South Luangwa National Park is known as the home of the walking safari, pioneered by renowned conservationist Norman Carr back in the 1960s. Sue Watt recently visited Deb Tittle's Mapazi Camp, tracking big animals on foot and experiencing up-close encounters with Africa’s amazing wildlife.
South Luangwa is a magical national park. A vast untrammeled wilderness, it’s home to some 60 mammal species including four of the Big Five (elephants, lions, leopards and buffalos – only rhinos are absent), and over 400 species of birds. It’s dominated by the Luangwa River, teeming with crocs and hippos and an essential water source to wildlife in the parched dry season. And it’s famous for its walking safaris.
I love walking in the bush – nothing beats being on foot for the sheer thrill of getting up close to wildlife and that spine-chilling sensation that something, somewhere might be watching you.
It’s all about the guiding
There are different styles of walking safaris. Most focus on the small things like the bugs and birds, the tracks and scat (poo), which can be fascinating, but they tend to avoid the big animals. For me, the excitement of being in the bush lies in seeing the bigger beasts on their territory, on their terms, on foot without the intrusion or security of a Land Cruiser.
The key to a good walking safari is a good guide, one who can truly interpret the nuances of nature – the tracks, smells, sounds, sights and individual actions of wildlife and birds – and help you to understand the significance of their behavior in the bush. With its heritage of walking safaris, Zambia has many excellent guides and British born and bred Deb Tittle is one of the best. She’s recently opened her new camp, Mapazi, continuing Carr’s tradition.
“I like to find out what’s special to my guests and work around that. I want to give them a moment so special, so unforgettable it will stay with them forever,” she told me. “I like to be proactive on walks, to track and find the big animals, and to have some fun – it’s not your normal nature walk…”
Walking in the wilds of South Luangwa
The first time I met Deb, she had me wading knee-deep across the Luangwa River but assured me that seeing people walking through the water would be so unusual for the crocs that they wouldn’t know what to do. I lived to tell the tale (obviously!) and to experience our second safari with her at Mapazi Camp.
This time, always with an eye to personal safety of course, we followed the erratic tracks of two leopards being stalked by hyenas. The tracks were still pin-sharp in the sand and undisturbed by the breeze. We came across runny, smelly poo the consistency and color of molten tar with flies buzzing all around it. “This is fresh – when a leopard’s had lots of blood from a kill it’s very loose like this,” Deb explained. “She’s probably just done it and is sitting somewhere very close watching us…”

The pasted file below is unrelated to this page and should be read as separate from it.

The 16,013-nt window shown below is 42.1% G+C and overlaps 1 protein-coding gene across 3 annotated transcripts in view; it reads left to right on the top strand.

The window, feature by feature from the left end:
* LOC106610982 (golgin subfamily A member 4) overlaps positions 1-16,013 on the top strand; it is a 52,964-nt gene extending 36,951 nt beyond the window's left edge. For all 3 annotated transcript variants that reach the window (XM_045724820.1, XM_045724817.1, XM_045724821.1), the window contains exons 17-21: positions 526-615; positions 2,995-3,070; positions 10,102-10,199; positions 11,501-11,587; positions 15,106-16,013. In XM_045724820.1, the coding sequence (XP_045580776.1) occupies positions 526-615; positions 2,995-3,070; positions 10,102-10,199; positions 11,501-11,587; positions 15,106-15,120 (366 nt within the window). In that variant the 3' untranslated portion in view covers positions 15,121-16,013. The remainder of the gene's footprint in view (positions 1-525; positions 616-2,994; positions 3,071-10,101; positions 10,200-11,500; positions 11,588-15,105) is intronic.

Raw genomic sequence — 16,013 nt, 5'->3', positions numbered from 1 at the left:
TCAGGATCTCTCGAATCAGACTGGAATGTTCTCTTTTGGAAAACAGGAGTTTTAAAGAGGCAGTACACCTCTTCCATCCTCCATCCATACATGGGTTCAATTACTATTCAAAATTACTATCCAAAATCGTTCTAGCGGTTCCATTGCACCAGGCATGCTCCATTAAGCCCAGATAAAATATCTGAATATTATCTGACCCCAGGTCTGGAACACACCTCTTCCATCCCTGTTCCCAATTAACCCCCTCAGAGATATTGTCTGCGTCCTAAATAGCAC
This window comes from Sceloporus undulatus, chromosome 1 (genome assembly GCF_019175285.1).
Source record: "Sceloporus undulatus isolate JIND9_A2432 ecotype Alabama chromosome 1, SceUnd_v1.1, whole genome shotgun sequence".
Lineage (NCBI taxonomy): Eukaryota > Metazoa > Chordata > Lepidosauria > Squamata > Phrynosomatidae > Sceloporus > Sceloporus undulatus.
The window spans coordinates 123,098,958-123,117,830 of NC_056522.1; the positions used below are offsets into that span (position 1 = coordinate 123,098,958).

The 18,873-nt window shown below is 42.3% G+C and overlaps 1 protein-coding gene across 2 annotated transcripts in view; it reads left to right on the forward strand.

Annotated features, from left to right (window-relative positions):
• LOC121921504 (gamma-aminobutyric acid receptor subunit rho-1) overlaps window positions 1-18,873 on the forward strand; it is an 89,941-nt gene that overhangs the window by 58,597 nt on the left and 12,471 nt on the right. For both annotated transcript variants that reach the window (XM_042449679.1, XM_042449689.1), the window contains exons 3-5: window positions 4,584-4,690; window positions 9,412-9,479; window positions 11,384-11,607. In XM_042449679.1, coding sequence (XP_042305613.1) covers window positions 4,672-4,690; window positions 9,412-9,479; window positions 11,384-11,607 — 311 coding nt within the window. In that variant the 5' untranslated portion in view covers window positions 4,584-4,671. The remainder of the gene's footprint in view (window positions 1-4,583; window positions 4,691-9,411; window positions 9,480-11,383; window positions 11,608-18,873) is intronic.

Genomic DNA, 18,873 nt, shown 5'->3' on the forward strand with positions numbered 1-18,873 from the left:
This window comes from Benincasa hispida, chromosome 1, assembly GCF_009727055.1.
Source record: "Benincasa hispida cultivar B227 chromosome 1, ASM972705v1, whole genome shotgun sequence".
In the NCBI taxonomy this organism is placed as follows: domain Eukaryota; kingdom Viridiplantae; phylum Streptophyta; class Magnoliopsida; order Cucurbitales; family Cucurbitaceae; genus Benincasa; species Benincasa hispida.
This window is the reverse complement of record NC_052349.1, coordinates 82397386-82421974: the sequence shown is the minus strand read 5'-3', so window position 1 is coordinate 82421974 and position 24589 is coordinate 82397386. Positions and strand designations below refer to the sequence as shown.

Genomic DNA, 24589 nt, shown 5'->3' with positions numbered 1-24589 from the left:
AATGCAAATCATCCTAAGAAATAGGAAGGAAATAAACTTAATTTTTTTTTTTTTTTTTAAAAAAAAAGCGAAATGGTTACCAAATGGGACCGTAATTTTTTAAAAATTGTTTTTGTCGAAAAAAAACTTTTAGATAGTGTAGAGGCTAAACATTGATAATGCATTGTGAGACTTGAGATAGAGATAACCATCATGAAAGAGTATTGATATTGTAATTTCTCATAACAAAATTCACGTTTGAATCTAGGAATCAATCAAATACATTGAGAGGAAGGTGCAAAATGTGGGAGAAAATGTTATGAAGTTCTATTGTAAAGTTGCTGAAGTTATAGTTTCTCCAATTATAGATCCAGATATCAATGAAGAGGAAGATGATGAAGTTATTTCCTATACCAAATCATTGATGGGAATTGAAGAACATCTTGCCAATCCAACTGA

Our senses went into overdrive. We listened in vain for tell-tale signs of a predator’s presence: the squeal of tiny tree squirrels outraged that a big cat should encroach on their territory; the chaotic squawking of guinea fowl fleeing in all directions; the veiled panic of pukus’ alarm calls. In silence, we looked for the leopards in shrubs and high up in the trees. Then we spotted elephants, some with small babies, munching tamarind trees for breakfast as they meandered through the woodland heading in our direction. Not wanting to alarm over-protective mums, we moved on quietly, leaving the leopards and hyenas to their game of hide-and-seek.
Later, we stalked a lone hyena sleeping on the floodplain who had the shock of his life when he eventually woke to find us just 4m/13ft away. And we walked beside the river jam-packed with hippos, so many you could barely see the water, all watching our every move.
Mapazi Camp: home sweet home
Days like this are what walking safaris are all about. And when you walk in such a simple, natural way, the camp you’re staying at should be simple and natural too, with nothing to detract from that tantalizing bush vibe. Mapazi Camp is just that. Near the banks of the Luangwa, it has three tents with private bathrooms, solar power and sturdy, comfortable beds and takes a maximum of only four guests.
But it’s more than just another bush camp. With no other camps in this northern corner of the park, this area had been neglected for years and had been easy prey to poachers. Tourism helps prevent poaching – the more eyes on the ground, from tourists, staff, guides and scouts, the more they’re deterred. When Mapazi camp closes for the rainy season from December to April, the national park’s rangers stay here helping to reduce poaching throughout the year.
Mapazi Camp is Deb’s dream come true. “I always wanted to live with these big animals and have one little place in the bush – this is it,” she told me. “This area’s been neglected. I want to protect it and show people just how special it is…”
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